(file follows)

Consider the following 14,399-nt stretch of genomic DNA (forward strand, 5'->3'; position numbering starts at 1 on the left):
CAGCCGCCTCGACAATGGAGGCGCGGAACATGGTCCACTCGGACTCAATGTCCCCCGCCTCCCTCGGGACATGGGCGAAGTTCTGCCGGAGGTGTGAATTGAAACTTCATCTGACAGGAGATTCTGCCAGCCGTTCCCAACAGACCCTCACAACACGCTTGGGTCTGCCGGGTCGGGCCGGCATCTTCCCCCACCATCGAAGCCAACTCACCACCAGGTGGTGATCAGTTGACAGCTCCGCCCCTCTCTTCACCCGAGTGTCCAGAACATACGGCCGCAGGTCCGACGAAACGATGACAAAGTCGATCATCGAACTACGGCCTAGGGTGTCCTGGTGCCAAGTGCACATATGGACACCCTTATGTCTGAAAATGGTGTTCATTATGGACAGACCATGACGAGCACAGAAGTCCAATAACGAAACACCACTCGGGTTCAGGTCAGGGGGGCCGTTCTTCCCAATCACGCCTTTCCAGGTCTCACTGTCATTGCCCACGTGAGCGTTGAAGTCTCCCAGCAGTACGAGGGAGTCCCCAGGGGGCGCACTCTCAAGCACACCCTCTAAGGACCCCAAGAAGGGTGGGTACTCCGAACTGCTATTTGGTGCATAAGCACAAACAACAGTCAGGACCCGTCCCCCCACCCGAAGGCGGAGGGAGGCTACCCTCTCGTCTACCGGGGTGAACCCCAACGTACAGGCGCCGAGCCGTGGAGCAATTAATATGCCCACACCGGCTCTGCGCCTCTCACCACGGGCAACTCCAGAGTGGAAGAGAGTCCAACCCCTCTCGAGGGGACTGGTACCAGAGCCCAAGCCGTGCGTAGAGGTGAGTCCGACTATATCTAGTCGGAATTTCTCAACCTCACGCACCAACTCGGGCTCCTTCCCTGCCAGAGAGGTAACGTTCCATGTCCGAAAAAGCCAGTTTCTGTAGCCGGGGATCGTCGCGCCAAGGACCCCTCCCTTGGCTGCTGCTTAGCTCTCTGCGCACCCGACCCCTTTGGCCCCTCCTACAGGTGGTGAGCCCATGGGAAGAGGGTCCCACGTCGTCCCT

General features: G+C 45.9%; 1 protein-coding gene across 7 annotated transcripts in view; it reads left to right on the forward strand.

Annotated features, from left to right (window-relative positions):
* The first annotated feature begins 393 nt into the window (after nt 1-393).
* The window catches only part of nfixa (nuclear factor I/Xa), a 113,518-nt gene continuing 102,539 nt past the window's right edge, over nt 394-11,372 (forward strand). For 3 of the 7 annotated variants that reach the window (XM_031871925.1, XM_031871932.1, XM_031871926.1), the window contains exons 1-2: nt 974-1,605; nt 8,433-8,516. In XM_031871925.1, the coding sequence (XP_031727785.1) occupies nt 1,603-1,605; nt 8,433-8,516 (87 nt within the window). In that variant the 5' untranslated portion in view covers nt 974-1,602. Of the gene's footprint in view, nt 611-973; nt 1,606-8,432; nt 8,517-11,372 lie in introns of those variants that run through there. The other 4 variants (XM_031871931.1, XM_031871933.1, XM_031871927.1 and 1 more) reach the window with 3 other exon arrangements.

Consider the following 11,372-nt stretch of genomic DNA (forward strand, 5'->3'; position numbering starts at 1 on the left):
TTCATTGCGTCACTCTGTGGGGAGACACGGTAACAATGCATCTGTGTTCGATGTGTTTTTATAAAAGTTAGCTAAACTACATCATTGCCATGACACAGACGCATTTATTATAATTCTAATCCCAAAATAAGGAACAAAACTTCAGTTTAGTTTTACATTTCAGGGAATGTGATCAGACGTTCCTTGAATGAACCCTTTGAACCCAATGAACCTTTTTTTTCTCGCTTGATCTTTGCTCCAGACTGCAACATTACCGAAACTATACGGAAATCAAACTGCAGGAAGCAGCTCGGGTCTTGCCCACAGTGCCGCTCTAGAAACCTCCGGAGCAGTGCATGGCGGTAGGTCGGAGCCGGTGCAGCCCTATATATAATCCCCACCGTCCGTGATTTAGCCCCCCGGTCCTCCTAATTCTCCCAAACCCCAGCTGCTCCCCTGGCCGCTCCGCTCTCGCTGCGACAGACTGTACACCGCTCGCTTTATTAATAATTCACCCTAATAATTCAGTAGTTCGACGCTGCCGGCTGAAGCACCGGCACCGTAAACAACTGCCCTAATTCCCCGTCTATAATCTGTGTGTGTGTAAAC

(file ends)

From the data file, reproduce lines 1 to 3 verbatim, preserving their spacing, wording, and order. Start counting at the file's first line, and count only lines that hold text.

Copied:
Consider the following 14,399-nt stretch of genomic DNA (forward strand, 5'->3'; position numbering starts at 1 on the left):
CAGCCGCCTCGACAATGGAGGCGCGGAACATGGTCCACTCGGACTCAATGTCCCCCGCCTCCCTCGGGACATGGGCGAAGTTCTGCCGGAGGTGTGAATTGAAACTTCATCTGACAGGAGATTCTGCCAGCCGTTCCCAACAGACCCTCACAACACGCTTGGGTCTGCCGGGTCGGGCCGGCATCTTCCCCCACCATCGAAGCCAACTCACCACCAGGTGGTGATCAGTTGACAGCTCCGCCCCTCTCTTCACCCGAGTGTCCAGAACATACGGCCGCAGGTCCGACGAAACGATGACAAAGTCGATCATCGAACTACGGCCTAGGGTGTCCTGGTGCCAAGTGCACATATGGACACCCTTATGTCTGAAAATGGTGTTCATTATGGACAGACCATGACGAGCACAGAAGTCCAATAACGAAACACCACTCGGGTTCAGGTCAGGGGGGCCGTTCTTCCCAATCACGCCTTTCCAGGTCTCACTGTCATTGCCCACGTGAGCGTTGAAGTCTCCCAGCAGTACGAGGGAGTCCCCAGGGGGCGCACTCTCAAGCACACCCTCTAAGGACCCCAAGAAGGGTGGGTACTCCGAACTGCTATTTGGTGCATAAGCACAAACAACAGTCAGGACCCGTCCCCCCACCCGAAGGCGGAGGGAGGCTACCCTCTCGTCTACCGGGGTGAACCCCAACGTACAGGCGCCGAGCCGTGGAGCAATTAATATGCCCACACCGGCTCTGCGCCTCTCACCACGGGCAACTCCAGAGTGGAAGAGAGTCCAACCCCTCTCGAGGGGACTGGTACCAGAGCCCAAGCCGTGCGTAGAGGTGAGTCCGACTATATCTAGTCGGAATTTCTCAACCTCACGCACCAACTCGGGCTCCTTCCCTGCCAGAGAGGTAACGTTCCATGTCCGAAAAAGCCAGTTTCTGTAGCCGGGGATCGTCGCGCCAAGGACCCCTCCCTTGGCTGCTGCTTAGCTCTCTGCGCACCCGACCCCTTTGGCCCCTCCTACAGGTGGTGAGCCCATGGGAAGAGGGTCCCACGTCGTCCCT

General features: G+C 45.9%; 1 protein-coding gene across 7 annotated transcripts in view; it reads left to right on the forward strand.